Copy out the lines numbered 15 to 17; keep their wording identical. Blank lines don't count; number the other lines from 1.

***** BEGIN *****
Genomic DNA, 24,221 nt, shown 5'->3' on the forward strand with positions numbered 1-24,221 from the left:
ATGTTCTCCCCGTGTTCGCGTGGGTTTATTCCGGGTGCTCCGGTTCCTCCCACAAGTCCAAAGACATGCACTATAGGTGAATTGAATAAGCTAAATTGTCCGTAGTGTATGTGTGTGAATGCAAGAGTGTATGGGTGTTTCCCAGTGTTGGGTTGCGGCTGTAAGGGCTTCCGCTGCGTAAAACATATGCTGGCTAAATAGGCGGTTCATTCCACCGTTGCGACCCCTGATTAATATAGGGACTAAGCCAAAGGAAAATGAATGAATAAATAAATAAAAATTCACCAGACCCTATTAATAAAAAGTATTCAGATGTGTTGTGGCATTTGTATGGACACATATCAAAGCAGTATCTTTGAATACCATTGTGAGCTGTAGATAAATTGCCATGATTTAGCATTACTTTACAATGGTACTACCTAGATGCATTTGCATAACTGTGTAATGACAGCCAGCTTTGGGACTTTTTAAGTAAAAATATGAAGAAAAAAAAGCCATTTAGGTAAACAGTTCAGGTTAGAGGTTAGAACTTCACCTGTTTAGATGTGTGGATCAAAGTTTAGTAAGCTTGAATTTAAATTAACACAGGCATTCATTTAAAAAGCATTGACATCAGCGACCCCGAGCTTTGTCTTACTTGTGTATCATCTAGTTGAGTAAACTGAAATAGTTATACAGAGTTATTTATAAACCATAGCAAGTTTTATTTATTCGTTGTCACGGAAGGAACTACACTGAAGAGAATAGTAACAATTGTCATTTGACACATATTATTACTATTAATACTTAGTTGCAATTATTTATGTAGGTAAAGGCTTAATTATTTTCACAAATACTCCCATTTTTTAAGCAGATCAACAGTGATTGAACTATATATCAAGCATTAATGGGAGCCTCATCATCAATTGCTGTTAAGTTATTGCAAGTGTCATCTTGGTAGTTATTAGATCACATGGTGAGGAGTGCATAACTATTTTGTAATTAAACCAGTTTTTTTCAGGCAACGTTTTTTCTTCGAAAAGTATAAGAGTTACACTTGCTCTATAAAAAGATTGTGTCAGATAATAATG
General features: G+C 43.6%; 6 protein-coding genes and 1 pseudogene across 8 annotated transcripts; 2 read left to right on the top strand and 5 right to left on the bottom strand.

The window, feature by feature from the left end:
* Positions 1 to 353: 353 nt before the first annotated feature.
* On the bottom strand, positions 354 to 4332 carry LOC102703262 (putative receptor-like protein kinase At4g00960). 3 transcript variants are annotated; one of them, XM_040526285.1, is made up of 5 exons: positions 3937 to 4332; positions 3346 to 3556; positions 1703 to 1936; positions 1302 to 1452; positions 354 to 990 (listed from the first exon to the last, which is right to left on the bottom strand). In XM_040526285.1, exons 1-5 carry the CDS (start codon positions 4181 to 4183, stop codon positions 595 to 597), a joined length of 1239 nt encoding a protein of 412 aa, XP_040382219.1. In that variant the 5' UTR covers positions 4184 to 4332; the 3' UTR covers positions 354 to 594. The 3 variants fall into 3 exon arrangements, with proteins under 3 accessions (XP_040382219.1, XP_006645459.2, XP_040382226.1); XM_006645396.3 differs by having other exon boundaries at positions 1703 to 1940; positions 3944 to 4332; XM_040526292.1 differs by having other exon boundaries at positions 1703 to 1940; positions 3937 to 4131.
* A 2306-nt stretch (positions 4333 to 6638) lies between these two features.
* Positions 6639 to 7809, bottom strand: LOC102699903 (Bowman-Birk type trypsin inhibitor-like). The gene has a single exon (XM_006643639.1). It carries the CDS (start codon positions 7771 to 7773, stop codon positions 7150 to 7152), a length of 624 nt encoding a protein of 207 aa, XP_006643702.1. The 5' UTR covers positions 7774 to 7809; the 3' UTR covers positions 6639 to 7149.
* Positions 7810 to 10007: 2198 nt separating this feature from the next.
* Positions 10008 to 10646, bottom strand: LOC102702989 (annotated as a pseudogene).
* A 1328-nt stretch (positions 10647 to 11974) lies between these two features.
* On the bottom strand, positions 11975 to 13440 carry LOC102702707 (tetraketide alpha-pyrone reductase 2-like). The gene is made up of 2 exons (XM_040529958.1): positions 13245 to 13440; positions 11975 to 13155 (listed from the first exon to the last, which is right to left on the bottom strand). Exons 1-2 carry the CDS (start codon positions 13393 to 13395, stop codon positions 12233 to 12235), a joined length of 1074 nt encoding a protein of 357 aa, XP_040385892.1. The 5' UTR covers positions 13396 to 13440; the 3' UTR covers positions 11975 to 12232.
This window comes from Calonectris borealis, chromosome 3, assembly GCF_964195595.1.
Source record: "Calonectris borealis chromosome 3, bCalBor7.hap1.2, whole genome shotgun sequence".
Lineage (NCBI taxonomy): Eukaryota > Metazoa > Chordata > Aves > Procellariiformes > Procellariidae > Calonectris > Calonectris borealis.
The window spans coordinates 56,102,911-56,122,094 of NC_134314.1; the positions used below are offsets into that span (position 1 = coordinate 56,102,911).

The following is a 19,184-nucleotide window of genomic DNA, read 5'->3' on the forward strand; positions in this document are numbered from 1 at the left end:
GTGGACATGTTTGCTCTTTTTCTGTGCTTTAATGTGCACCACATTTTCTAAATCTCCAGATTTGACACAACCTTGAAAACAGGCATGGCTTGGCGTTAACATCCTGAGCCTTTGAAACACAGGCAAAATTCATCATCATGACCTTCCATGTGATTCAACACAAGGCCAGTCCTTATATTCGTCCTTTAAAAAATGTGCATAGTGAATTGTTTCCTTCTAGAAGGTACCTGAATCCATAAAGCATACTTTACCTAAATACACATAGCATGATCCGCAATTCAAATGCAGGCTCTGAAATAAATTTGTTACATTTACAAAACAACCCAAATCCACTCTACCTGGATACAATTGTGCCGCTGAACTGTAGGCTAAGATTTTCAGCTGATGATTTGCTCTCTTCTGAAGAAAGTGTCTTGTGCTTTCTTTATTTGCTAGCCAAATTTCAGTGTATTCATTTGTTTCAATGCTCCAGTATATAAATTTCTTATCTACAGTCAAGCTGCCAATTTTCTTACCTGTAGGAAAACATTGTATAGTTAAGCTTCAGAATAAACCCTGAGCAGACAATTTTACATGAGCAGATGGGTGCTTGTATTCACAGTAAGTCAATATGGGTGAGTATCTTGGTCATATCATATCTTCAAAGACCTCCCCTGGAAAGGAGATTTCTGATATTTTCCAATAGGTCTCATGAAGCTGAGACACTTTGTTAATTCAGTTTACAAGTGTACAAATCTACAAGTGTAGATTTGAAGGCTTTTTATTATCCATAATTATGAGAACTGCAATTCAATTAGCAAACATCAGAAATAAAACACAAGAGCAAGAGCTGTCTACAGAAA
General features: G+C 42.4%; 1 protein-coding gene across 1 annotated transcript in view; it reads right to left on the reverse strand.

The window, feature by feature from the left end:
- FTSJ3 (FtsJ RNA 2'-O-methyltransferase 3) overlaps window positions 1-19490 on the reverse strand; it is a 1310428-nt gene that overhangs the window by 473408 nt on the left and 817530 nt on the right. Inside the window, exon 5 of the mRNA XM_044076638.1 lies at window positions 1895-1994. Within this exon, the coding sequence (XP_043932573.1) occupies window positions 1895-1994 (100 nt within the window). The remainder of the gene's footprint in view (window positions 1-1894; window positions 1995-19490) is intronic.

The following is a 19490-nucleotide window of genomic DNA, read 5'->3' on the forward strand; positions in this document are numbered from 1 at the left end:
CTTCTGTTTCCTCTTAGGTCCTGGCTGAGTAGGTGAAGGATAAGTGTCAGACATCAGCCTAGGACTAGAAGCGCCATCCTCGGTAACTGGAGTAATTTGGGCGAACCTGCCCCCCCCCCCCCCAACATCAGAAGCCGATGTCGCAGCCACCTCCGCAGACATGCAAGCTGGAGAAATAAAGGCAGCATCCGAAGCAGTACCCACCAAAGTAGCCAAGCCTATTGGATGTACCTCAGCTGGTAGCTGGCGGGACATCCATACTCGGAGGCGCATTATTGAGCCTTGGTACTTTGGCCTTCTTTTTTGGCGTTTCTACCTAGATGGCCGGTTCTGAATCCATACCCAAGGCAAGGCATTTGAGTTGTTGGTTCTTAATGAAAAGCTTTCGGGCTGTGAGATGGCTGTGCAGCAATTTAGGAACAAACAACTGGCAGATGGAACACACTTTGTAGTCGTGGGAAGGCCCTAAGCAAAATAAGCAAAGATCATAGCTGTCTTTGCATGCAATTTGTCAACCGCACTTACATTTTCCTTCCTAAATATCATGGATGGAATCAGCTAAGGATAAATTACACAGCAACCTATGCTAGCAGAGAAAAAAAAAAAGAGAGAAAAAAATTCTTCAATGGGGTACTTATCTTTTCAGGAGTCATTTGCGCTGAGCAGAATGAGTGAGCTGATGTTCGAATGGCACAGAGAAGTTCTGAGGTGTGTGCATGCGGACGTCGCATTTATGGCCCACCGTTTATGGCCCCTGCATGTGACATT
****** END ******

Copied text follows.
Lineage (NCBI taxonomy): Eukaryota > Metazoa > Chordata > Aves > Procellariiformes > Procellariidae > Calonectris > Calonectris borealis.
The window spans coordinates 56,102,911-56,122,094 of NC_134314.1; the positions used below are offsets into that span (position 1 = coordinate 56,102,911).

The following is a 19,184-nucleotide window of genomic DNA, read 5'->3' on the forward strand; positions in this document are numbered from 1 at the left end: